LEGALISATION OF SEX TRADE: A DEBATE
The Supreme Court (SC) of India recently suggested legalizing prostitution as a solution to the reality that, despite a raft of law, there is a rapid proliferation of the sex trade. The apex court, presided by a two-judge bench, said no legislation anywhere in the world had successfully managed to stop the sex trade, and legalizing it would allow authorities to “monitor the trade, rehabilitate and provide medical aid to those involved”.
The chairperson of the National Commission for Women (NCW), Lalitha Kumaramangalam, has also advocated legalising sex work to regulate the trade and ensure better living conditions for women engaged in commercial sex work. Legalising the trade, she says, will also bring down trafficking in women and lower the incidence of HIV and other sexually transmitted diseases.
The Mixed Response
This suggestion, however, has received a mixed response from activists working with sex workers in India. While those like Dr. S. Jana, the man behind the formation of 65,000-strong sex workers’ forum, the Durbar Mahila Samanwaya Committee (DMSC) have welcomed it, others fear that such a move would only encourage traffickers and the prostitution mafia.
Supreme Court lawyer and president of NGO Shakti Vahini Ravi Kant not only demanded an end to the profession, but also strict punishment for those who force women into the trade.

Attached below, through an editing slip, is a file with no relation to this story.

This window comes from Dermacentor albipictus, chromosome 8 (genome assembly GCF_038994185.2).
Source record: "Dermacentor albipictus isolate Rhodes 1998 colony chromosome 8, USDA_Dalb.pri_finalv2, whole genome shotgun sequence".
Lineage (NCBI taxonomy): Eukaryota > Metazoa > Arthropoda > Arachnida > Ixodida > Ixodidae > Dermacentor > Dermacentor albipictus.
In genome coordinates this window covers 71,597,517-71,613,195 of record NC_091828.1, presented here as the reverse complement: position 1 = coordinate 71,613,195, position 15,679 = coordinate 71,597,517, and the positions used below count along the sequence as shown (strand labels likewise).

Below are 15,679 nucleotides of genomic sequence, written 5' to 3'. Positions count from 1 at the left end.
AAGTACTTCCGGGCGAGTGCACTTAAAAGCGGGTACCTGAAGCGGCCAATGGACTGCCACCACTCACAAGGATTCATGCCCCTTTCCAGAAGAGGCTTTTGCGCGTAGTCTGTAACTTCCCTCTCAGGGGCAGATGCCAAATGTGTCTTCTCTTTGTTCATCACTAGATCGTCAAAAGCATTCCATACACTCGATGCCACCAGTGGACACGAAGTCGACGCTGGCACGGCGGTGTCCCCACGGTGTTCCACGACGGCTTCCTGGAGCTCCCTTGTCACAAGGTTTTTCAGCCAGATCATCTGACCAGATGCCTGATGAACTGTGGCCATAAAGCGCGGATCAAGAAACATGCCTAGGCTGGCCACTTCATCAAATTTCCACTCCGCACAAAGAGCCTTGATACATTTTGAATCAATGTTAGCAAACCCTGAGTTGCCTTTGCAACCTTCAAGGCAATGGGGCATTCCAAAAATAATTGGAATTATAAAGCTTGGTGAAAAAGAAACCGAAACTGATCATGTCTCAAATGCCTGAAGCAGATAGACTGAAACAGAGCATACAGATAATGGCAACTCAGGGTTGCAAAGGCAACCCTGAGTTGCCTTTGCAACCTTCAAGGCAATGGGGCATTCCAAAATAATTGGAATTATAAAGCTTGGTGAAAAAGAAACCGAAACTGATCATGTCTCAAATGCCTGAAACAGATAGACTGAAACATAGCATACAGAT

“The sad part is that in spite of the various recommendations from the Supreme Court, no genuine efforts have been made by any government to see that this social malice is eradicated,” he said.
In India, the Immoral Traffic Prevention Act (ITPA) is the only piece of legislation dealing with the crime of trafficking but it only considers trafficking as prostitution and is not in accordance with International Policies and Guidelines, including the Palermo Protocol of 2001, which India has signed. This is an unsatisfactory state of affairs because Article 23 of the Indian Constitution prohibits “traffic in human beings and all similar forms of forced labor”.
Status in Other Countries
Prostitution is legal with some restrictions in Canada, almost all of Europe including England, France, Wales and Denmark, most of South America including most of Mexico (often in special zones), Brazil, Israel (Tel Aviv is known as the brothel capital of the world), Australia, and many other countries. It is either legal or tolerated in most of Asia. Even Iran has “temporary wives”, which can be for only a few hours. In 2003, New Zealand passed one of the most comprehensive decriminalization acts, which even made street hookers legal.
Legalisation of sex trade,if properly regulated,will help in wedding out middlemen and brothel owners who exploit the women.The legislation should cover working hours, remuneration and health care of sex workers, education and economic alternatives for their families.
Team Aspirant Forum